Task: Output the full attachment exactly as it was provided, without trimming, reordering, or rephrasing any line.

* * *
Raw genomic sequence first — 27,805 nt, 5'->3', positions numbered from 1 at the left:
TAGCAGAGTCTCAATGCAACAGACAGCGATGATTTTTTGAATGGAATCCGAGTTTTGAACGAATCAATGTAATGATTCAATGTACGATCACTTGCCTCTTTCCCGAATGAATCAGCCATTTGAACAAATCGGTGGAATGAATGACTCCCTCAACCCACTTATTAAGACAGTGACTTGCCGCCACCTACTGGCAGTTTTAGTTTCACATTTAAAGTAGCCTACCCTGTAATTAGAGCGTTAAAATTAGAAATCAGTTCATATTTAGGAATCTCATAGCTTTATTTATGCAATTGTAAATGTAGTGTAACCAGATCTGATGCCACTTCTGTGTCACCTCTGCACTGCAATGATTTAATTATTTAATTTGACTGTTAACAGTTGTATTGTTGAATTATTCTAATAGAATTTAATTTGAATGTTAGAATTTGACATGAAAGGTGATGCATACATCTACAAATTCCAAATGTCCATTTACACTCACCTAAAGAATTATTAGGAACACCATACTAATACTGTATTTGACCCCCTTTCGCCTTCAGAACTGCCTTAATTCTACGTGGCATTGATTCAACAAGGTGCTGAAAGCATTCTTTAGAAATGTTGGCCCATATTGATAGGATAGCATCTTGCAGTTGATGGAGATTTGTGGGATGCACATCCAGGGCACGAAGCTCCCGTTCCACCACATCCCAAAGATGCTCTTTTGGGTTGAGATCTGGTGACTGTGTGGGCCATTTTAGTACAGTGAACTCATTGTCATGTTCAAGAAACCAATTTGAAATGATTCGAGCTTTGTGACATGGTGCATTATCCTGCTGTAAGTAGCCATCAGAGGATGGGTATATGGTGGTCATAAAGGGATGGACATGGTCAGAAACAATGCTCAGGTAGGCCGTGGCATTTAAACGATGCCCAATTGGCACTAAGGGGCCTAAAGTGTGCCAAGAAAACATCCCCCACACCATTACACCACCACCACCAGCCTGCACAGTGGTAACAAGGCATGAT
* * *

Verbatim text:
Raw genomic sequence first — 27,805 nt, 5'->3', positions numbered from 1 at the left:
TAGCAGAGTCTCAATGCAACAGACAGCGATGATTTTTTGAATGGAATCCGAGTTTTGAACGAATCAATGTAATGATTCAATGTACGATCACTTGCCTCTTTCCCGAATGAATCAGCCATTTGAACAAATCGGTGGAATGAATGACTCCCTCAACCCACTTATTAAGACAGTGACTTGCCGCCACCTACTGGCAGTTTTAGTTTCACATTTAAAGTAGCCTACCCTGTAATTAGAGCGTTAAAATTAGAAATCAGTTCATATTTAGGAATCTCATAGCTTTATTTATGCAATTGTAAATGTAGTGTAACCAGATCTGATGCCACTTCTGTGTCACCTCTGCACTGCAATGATTTAATTATTTAATTTGACTGTTAACAGTTGTATTGTTGAATTATTCTAATAGAATTTAATTTGAATGTTAGAATTTGACATGAAAGGTGATGCATACATCTACAAATTCCAAATGTCCATTTACACTCACCTAAAGAATTATTAGGAACACCATACTAATACTGTATTTGACCCCCTTTCGCCTTCAGAACTGCCTTAATTCTACGTGGCATTGATTCAACAAGGTGCTGAAAGCATTCTTTAGAAATGTTGGCCCATATTGATAGGATAGCATCTTGCAGTTGATGGAGATTTGTGGGATGCACATCCAGGGCACGAAGCTCCCGTTCCACCACATCCCAAAGATGCTCTTTTGGGTTGAGATCTGGTGACTGTGTGGGCCATTTTAGTACAGTGAACTCATTGTCATGTTCAAGAAACCAATTTGAAATGATTCGAGCTTTGTGACATGGTGCATTATCCTGCTGTAAGTAGCCATCAGAGGATGGGTATATGGTGGTCATAAAGGGATGGACATGGTCAGAAACAATGCTCAGGTAGGCCGTGGCATTTAAACGATGCCCAATTGGCACTAAGGGGCCTAAAGTGTGCCAAGAAAACATCCCCCACACCATTACACCACCACCACCAGCCTGCACAGTGGTAACAAGGCATGAT